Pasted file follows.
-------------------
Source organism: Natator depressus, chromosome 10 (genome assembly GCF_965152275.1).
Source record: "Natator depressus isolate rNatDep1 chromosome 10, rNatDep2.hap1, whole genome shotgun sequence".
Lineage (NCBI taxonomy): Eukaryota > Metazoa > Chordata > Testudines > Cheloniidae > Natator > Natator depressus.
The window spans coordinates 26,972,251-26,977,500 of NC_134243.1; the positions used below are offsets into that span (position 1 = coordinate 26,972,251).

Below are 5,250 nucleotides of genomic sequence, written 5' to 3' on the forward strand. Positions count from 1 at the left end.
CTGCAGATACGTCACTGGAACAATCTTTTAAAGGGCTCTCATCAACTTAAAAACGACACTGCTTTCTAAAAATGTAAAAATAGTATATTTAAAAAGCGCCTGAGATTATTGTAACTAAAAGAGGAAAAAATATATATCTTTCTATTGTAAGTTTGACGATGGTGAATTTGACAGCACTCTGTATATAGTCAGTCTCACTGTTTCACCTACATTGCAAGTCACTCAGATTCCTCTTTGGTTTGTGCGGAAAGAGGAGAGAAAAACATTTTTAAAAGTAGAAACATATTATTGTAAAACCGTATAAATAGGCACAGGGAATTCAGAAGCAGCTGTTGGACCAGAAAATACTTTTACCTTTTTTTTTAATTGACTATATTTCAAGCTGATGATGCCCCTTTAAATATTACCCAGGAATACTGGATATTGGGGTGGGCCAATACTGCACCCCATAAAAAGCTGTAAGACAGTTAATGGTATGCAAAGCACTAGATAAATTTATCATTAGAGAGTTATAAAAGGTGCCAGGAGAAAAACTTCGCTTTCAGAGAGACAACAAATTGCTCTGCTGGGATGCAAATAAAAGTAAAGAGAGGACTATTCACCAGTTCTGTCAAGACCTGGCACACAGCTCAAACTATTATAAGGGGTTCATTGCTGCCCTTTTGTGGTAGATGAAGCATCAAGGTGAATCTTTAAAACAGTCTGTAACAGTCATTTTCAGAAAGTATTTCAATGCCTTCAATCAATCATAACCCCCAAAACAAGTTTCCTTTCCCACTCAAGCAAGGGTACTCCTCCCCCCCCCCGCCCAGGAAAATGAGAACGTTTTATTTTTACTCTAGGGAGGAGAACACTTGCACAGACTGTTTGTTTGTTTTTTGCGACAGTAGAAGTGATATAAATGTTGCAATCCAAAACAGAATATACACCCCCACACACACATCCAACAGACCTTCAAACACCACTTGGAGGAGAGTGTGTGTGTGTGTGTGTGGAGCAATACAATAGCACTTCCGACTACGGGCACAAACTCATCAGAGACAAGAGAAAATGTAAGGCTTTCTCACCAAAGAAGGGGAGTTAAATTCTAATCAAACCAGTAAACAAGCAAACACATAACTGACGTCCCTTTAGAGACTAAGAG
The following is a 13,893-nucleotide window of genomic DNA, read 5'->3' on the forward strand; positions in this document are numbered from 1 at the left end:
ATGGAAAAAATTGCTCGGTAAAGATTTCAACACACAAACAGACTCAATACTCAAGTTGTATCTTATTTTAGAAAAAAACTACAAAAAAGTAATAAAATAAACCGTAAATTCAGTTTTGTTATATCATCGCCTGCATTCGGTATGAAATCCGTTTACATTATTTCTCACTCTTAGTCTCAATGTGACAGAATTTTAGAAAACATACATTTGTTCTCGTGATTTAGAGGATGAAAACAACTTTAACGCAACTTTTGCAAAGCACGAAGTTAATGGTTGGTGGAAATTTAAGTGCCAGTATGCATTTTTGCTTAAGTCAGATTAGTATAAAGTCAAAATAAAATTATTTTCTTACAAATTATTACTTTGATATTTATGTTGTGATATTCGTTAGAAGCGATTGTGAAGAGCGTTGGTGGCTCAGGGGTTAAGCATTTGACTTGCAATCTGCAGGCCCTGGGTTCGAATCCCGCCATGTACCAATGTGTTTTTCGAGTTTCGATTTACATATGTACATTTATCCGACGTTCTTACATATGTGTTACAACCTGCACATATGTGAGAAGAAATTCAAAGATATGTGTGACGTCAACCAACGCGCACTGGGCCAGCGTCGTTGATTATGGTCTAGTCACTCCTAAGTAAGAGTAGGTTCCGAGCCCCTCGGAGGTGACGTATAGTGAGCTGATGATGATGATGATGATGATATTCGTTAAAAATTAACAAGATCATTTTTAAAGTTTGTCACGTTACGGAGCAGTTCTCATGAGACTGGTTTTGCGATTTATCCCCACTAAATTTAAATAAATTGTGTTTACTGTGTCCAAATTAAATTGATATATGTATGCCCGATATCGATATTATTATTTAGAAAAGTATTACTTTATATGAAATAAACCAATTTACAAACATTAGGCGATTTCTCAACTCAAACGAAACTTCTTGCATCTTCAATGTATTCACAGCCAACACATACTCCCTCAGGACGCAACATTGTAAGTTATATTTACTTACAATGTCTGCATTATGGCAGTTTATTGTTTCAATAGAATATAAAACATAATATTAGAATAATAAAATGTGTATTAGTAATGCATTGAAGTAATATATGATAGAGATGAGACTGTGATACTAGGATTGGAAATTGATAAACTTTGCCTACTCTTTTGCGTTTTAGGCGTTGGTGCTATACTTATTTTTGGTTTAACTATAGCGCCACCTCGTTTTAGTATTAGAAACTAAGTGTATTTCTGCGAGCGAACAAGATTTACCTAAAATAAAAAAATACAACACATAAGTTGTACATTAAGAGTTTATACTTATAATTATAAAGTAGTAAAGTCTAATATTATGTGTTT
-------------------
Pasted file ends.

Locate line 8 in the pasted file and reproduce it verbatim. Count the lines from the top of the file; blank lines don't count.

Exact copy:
ATGGAAAAAATTGCTCGGTAAAGATTTCAACACACAAACAGACTCAATACTCAAGTTGTATCTTATTTTAGAAAAAAACTACAAAAAAGTAATAAAATAAACCGTAAATTCAGTTTTGTTATATCATCGCCTGCATTCGGTATGAAATCCGTTTACATTATTTCTCACTCTTAGTCTCAATGTGACAGAATTTTAGAAAACATACATTTGTTCTCGTGATTTAGAGGATGAAAACAACTTTAACGCAACTTTTGCAAAGCACGAAGTTAATGGTTGGTGGAAATTTAAGTGCCAGTATGCATTTTTGCTTAAGTCAGATTAGTATAAAGTCAAAATAAAATTATTTTCTTACAAATTATTACTTTGATATTTATGTTGTGATATTCGTTAGAAGCGATTGTGAAGAGCGTTGGTGGCTCAGGGGTTAAGCATTTGACTTGCAATCTGCAGGCCCTGGGTTCGAATCCCGCCATGTACCAATGTGTTTTTCGAGTTTCGATTTACATATGTACATTTATCCGACGTTCTTACATATGTGTTACAACCTGCACATATGTGAGAAGAAATTCAAAGATATGTGTGACGTCAACCAACGCGCACTGGGCCAGCGTCGTTGATTATGGTCTAGTCACTCCTAAGTAAGAGTAGGTTCCGAGCCCCTCGGAGGTGACGTATAGTGAGCTGATGATGATGATGATGATGATATTCGTTAAAAATTAACAAGATCATTTTTAAAGTTTGTCACGTTACGGAGCAGTTCTCATGAGACTGGTTTTGCGATTTATCCCCACTAAATTTAAATAAATTGTGTTTACTGTGTCCAAATTAAATTGATATATGTATGCCCGATATCGATATTATTATTTAGAAAAGTATTACTTTATATGAAATAAACCAATTTACAAACATTAGGCGATTTCTCAACTCAAACGAAACTTCTTGCATCTTCAATGTATTCACAGCCAACACATACTCCCTCAGGACGCAACATTGTAAGTTATATTTACTTACAATGTCTGCATTATGGCAGTTTATTGTTTCAATAGAATATAAAACATAATATTAGAATAATAAAATGTGTATTAGTAATGCATTGAAGTAATATATGATAGAGATGAGACTGTGATACTAGGATTGGAAATTGATAAACTTTGCCTACTCTTTTGCGTTTTAGGCGTTGGTGCTATACTTATTTTTGGTTTAACTATAGCGCCACCTCGTTTTAGTATTAGAAACTAAGTGTATTTCTGCGAGCGAACAAGATTTACCTAAAATAAAAAAATACAACACATAAGTTGTACATTAAGAGTTTATACTTATAATTATAAAGTAGTAAAGTCTAATATTATGTGTTT